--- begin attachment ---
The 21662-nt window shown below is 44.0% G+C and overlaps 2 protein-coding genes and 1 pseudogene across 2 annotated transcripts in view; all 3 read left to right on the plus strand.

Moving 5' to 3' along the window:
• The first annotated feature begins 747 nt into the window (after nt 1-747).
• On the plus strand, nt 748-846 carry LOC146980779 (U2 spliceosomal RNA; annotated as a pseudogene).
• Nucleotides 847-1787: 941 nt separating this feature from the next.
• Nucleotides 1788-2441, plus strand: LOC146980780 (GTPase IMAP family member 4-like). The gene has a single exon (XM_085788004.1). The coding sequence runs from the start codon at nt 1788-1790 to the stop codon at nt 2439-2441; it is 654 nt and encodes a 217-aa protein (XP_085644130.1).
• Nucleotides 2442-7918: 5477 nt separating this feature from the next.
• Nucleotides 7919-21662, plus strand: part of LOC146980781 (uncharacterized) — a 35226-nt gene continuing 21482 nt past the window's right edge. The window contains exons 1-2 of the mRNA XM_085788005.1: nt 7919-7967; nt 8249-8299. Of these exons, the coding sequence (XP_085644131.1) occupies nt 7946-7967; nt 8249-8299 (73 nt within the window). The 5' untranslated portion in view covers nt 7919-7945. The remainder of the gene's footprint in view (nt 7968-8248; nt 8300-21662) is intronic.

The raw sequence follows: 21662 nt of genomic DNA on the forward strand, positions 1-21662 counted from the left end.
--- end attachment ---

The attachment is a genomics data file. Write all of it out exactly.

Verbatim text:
The 21662-nt window shown below is 44.0% G+C and overlaps 2 protein-coding genes and 1 pseudogene across 2 annotated transcripts in view; all 3 read left to right on the plus strand.

Moving 5' to 3' along the window:
• The first annotated feature begins 747 nt into the window (after nt 1-747).
• On the plus strand, nt 748-846 carry LOC146980779 (U2 spliceosomal RNA; annotated as a pseudogene).
• Nucleotides 847-1787: 941 nt separating this feature from the next.
• Nucleotides 1788-2441, plus strand: LOC146980780 (GTPase IMAP family member 4-like). The gene has a single exon (XM_085788004.1). The coding sequence runs from the start codon at nt 1788-1790 to the stop codon at nt 2439-2441; it is 654 nt and encodes a 217-aa protein (XP_085644130.1).
• Nucleotides 2442-7918: 5477 nt separating this feature from the next.
• Nucleotides 7919-21662, plus strand: part of LOC146980781 (uncharacterized) — a 35226-nt gene continuing 21482 nt past the window's right edge. The window contains exons 1-2 of the mRNA XM_085788005.1: nt 7919-7967; nt 8249-8299. Of these exons, the coding sequence (XP_085644131.1) occupies nt 7946-7967; nt 8249-8299 (73 nt within the window). The 5' untranslated portion in view covers nt 7919-7945. The remainder of the gene's footprint in view (nt 7968-8248; nt 8300-21662) is intronic.

The raw sequence follows: 21662 nt of genomic DNA on the forward strand, positions 1-21662 counted from the left end.